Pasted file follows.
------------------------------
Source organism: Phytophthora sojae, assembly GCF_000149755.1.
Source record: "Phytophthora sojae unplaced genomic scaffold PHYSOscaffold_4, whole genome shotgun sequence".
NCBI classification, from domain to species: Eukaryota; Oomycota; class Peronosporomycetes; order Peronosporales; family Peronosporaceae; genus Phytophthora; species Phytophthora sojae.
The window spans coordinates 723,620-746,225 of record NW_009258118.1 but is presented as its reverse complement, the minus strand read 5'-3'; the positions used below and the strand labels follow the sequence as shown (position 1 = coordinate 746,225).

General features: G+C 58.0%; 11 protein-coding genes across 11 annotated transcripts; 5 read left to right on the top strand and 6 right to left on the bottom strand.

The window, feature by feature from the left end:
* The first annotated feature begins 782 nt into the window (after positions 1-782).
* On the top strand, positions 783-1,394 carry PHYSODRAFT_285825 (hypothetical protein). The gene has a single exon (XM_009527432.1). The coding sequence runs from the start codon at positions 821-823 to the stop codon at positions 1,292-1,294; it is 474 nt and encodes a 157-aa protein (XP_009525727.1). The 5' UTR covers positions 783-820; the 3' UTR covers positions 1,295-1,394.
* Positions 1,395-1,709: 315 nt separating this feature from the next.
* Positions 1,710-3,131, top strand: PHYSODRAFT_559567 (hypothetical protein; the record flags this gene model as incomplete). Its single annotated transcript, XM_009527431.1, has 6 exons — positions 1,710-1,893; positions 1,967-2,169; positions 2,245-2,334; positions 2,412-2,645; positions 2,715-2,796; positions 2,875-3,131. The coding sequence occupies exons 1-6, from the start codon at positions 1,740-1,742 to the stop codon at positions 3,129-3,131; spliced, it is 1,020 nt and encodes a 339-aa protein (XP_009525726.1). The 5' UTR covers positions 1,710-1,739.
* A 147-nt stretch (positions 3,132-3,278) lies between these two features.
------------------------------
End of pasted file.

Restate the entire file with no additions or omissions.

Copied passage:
Source organism: Phytophthora sojae, assembly GCF_000149755.1.
Source record: "Phytophthora sojae unplaced genomic scaffold PHYSOscaffold_4, whole genome shotgun sequence".
NCBI classification, from domain to species: Eukaryota; Oomycota; class Peronosporomycetes; order Peronosporales; family Peronosporaceae; genus Phytophthora; species Phytophthora sojae.
The window spans coordinates 723,620-746,225 of record NW_009258118.1 but is presented as its reverse complement, the minus strand read 5'-3'; the positions used below and the strand labels follow the sequence as shown (position 1 = coordinate 746,225).

General features: G+C 58.0%; 11 protein-coding genes across 11 annotated transcripts; 5 read left to right on the top strand and 6 right to left on the bottom strand.

The window, feature by feature from the left end:
* The first annotated feature begins 782 nt into the window (after positions 1-782).
* On the top strand, positions 783-1,394 carry PHYSODRAFT_285825 (hypothetical protein). The gene has a single exon (XM_009527432.1). The coding sequence runs from the start codon at positions 821-823 to the stop codon at positions 1,292-1,294; it is 474 nt and encodes a 157-aa protein (XP_009525727.1). The 5' UTR covers positions 783-820; the 3' UTR covers positions 1,295-1,394.
* Positions 1,395-1,709: 315 nt separating this feature from the next.
* Positions 1,710-3,131, top strand: PHYSODRAFT_559567 (hypothetical protein; the record flags this gene model as incomplete). Its single annotated transcript, XM_009527431.1, has 6 exons — positions 1,710-1,893; positions 1,967-2,169; positions 2,245-2,334; positions 2,412-2,645; positions 2,715-2,796; positions 2,875-3,131. The coding sequence occupies exons 1-6, from the start codon at positions 1,740-1,742 to the stop codon at positions 3,129-3,131; spliced, it is 1,020 nt and encodes a 339-aa protein (XP_009525726.1). The 5' UTR covers positions 1,710-1,739.
* A 147-nt stretch (positions 3,132-3,278) lies between these two features.